Me and Mrs Custard have bought a house. As huge and difficult and scary and interesting as this has been I’ve refrained from writing about it here because I don’t wish to add one word to the culture of property porn that has insidiously wormed its way into every aspect of our society. I’m not about to start now just because we got lucky. On a personal note I am grateful not to have to deal with fuckwit real estate agents anymore, and to anyone experiencing what we’ve just been through my thoughts are with you. As Les McQueen would say, it’s a shit business.
My favourite thing about our little place so far is having a garden. We have no back garden to speak of but we do have a big space out the front that the previous owners have been using as a car park for the past two years. Regular readers will know that my gardening abilities are mostly limited to growing very small vegetables in pots but from the first time we visited the house I’ve been dreaming about how to turn that corner of dry, compacted soil and squashed weeds into a proper doing-Grandpa-proud type garden.
So, with great delusions of horticultural adequacy I eagerly turned up at Bunnings two days after we moved in and bought myself a proper spade, a garden fork, a trowel and several bags of organic poo. Game on. Or rather it would have been had our move not coincided with Melbourne’s hottest start to a November since records began. Two weeks of temperatures in the thirties with not a single drop of rain rendered our erstwhile car park dry, dusty and mostly impenetrable. Not that it stopped me trying.
Each evening after work I took to the front yard in shorts and a highly unattractive grey singlet top, trying to get my garden fork more than three inches into the soil. This was far more fun than it sounds. When you’ve been sat on your arse all day shuffling papers at ‘work’ doing a bit of work-work is actually quite invigorating. It’s also the first time since I was at school that I’ve been properly dirty and had to wash proper mud off in the shower. Things got even more fun when, on the recommendations of a sympathetic colleague, I bought a mattock. It’s a kind of flat headed pick axe perfectly suited to scalping vicious weeds from their roots and cleaving huge chunks of earth with relatively little effort. I now love my mattock as much as my laptop.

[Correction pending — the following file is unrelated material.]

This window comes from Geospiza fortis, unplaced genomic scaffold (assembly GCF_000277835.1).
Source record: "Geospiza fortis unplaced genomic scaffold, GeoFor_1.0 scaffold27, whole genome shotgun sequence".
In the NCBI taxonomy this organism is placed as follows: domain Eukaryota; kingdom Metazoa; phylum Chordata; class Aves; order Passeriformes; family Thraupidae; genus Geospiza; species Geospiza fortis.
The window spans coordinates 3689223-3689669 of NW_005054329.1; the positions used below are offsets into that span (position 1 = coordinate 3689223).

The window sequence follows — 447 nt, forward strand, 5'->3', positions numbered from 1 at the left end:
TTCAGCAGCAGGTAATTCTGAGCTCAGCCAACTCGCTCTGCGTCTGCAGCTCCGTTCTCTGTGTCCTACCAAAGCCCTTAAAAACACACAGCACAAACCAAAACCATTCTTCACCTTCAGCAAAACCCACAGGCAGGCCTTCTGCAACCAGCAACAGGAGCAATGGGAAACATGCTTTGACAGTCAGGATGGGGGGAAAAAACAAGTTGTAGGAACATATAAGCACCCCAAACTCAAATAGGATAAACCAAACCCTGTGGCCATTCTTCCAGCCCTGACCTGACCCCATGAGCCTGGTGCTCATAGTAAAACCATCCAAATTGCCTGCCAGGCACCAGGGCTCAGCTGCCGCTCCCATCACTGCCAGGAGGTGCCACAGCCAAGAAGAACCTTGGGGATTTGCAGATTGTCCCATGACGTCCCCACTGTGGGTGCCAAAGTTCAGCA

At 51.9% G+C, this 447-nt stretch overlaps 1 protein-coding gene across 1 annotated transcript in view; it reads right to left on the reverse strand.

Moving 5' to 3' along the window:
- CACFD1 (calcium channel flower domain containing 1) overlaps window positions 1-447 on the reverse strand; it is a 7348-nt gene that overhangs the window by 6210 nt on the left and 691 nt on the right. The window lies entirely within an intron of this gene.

I suspect my labours were also highly entertaining for our new neighbours, each and every one of whom took turns to peak out of their curtains to watch the only madman in the street with a veggie patch in his front yard. As the days progressed and the rains stayed away I began to feel like Gerard Depardieu in Jean de Florette – toiling in the sun under the suspicious eye of the locals. Midway through the second week of heat and without a cloud in sight I felt like standing on my newly hewn pile of dry dirt and yelling ‘Je suis bossu’” at the sky, just to see what would happen.
The neighbours, yesterday
Thankfully, what did eventually happen was the heavens opened. I mean really opened; in a handy month’s-rainfall-in-24-hours type way. Pools of water gathered in the unploughed bits of our lawn; a trench I’d dug in readiness for some planting turned into a moat. I filled two buckets, half a dustbin and a huge plastic laundry box with rainwater. Taking to it with a fork, the loosened soil came apart easily and I was able to dig about 40 centimetres down into the ground.
From that point on I was away. I staked out a veggie patch and a bed for herbs into which I mixed a 'generous helping' (a technical term favoured by real gardeners on telly which I have decided to adopt to make myself appear more knowledgeable) of manure, chicken poo, blood and bone, seaweed and mulch. A day later I found our first worm... which, frankly, is about as rock and roll as life gets. Even the neighbours have started leaning on the fence for a chat which just goes to show the power of vegetables.
Here be worms!
I'll try and articulate my failures and occasional successes in the garden on these here pages, so if you're a fan of amateurism both journalistic and horticultural, you know where to find me.